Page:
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dc.contributor.authorPetzoldt, Curtis
dc.contributor.authorHoffmann, M.
dc.contributor.authorReiners, S.
dc.contributor.authorSeaman, A.
dc.contributor.authorPool, W.
dc.contributor.authorHarman, G.
dc.contributor.authorCurtis, P.
dc.contributor.authorShelton, A.
dc.contributor.authorWhite, G.
dc.contributor.authorWillett, L.
dc.contributor.authorDillard, H.
dc.contributor.authorBellinder, R.
dc.contributor.authorOrfanedes, M.
dc.contributor.authorStivers, L.
dc.contributor.authorWildman, R.
dc.date.accessioned2017-12-21T16:14:12Z
dc.date.available2017-12-21T16:14:12Z
dc.date.issued1998
dc.identifier.urihttps://hdl.handle.net/1813/55140
dc.descriptionNYS IPM Type: Project Report
dc.description.abstractFour sweet corn pest and crop management systems (organic, IPM/Present, IPM/Future, and conventional) were defined and implemented on grower farms and on a university research farm. The first years results showed differences among the four systems in terms of economics, pest control efficacy and environmental impact. Generally the conventional and IPM systems were the most profitable while the organic system showed the least environmental impact. Information on the comparisons was disseminated to growers and other food industry personnel. In cooperation with Wegmans supermarkets consumers were informed of IPM practices on sweet corn which were documented by growers. Fifteen growers participated in documenting IPM practices and in many cases have reduced pesticide use. Five of the fifteen growers were among the nine involved in the demonstrations conducted in this project.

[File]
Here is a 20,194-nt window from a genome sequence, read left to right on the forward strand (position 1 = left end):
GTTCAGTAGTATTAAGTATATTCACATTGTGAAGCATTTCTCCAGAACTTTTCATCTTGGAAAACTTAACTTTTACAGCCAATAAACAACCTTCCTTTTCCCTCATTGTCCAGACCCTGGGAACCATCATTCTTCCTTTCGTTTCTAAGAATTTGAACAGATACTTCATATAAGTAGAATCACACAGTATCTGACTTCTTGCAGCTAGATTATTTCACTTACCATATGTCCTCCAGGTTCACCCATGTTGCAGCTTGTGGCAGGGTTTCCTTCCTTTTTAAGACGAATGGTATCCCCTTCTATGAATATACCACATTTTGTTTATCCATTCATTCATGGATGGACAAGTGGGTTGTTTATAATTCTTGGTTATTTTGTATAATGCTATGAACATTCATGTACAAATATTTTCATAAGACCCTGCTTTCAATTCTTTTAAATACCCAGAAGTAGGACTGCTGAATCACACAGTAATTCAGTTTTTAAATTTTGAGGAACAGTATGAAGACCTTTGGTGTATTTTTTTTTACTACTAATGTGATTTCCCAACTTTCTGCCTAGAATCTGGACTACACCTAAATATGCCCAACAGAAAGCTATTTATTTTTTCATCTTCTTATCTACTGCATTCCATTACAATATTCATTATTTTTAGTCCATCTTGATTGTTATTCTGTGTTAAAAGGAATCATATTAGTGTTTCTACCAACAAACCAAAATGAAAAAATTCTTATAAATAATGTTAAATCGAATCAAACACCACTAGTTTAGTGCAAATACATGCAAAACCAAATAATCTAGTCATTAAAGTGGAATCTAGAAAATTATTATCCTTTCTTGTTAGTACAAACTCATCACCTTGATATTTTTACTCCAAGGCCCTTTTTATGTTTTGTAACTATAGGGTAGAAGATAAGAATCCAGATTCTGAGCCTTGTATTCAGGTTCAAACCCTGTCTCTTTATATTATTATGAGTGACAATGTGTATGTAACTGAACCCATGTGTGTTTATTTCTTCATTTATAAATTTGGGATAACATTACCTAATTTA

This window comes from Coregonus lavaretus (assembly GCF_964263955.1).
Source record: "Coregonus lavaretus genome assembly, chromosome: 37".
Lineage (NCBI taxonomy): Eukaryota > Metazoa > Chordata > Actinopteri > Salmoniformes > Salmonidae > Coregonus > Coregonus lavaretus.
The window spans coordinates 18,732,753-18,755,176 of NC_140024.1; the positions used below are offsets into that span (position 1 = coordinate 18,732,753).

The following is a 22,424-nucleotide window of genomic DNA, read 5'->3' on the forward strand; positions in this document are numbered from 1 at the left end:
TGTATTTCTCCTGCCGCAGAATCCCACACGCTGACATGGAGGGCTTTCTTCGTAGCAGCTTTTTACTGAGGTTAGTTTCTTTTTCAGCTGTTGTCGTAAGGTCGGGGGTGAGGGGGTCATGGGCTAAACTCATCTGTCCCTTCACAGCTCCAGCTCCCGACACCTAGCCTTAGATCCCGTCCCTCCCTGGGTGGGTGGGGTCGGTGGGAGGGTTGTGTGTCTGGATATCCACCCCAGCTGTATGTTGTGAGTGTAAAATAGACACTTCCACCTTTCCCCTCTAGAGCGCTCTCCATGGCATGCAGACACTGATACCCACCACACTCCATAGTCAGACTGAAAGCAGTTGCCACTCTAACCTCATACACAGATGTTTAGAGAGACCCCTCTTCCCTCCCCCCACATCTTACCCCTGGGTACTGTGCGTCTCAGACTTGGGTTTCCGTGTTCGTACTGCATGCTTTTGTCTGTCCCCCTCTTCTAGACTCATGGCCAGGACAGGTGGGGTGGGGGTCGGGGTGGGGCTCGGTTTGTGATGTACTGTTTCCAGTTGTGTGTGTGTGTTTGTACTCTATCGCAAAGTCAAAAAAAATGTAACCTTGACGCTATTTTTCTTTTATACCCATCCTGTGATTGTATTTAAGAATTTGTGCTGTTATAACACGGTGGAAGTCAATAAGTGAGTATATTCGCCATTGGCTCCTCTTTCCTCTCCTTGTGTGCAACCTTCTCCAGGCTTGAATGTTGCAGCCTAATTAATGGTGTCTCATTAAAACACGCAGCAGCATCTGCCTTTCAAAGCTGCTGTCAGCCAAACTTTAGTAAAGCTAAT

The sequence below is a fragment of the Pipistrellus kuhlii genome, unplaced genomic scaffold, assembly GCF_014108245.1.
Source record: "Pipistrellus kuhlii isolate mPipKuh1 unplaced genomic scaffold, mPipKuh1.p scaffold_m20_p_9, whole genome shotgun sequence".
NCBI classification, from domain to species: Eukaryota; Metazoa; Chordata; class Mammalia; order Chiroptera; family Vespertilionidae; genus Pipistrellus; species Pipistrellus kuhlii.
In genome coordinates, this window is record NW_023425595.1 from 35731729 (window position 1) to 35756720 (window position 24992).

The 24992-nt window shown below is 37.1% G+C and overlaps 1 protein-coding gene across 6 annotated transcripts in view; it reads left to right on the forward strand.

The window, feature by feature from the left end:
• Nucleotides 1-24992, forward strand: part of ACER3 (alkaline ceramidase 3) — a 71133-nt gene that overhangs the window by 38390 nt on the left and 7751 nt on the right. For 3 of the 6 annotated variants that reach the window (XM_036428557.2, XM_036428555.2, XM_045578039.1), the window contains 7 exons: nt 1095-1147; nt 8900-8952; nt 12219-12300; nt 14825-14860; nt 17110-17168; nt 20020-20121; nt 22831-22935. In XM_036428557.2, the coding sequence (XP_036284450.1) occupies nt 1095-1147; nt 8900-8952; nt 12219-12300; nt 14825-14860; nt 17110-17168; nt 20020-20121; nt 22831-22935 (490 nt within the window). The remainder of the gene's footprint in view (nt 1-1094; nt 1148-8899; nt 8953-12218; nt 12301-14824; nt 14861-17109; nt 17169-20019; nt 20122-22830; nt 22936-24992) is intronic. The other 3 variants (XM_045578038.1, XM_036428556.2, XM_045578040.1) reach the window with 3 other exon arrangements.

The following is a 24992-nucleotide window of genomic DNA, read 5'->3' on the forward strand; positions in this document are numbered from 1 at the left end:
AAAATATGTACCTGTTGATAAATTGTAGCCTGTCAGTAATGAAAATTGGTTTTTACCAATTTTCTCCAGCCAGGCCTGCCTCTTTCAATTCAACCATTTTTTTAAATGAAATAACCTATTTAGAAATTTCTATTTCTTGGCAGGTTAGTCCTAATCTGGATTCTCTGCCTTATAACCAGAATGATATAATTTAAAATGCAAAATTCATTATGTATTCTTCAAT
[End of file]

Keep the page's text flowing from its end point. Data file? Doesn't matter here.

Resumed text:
dc.language.isoen_US
dc.publisherNew York State Integrated Pest Management Program
dc.subjectAgricultural IPM
dc.subjectVegetables
dc.subjectSweet Corn
dc.subjectOrganic
dc.titleDemonstrations of Sustainable Vegetable Pest and Crop Management: Fresh Market Sweet Corn
dc.typereport


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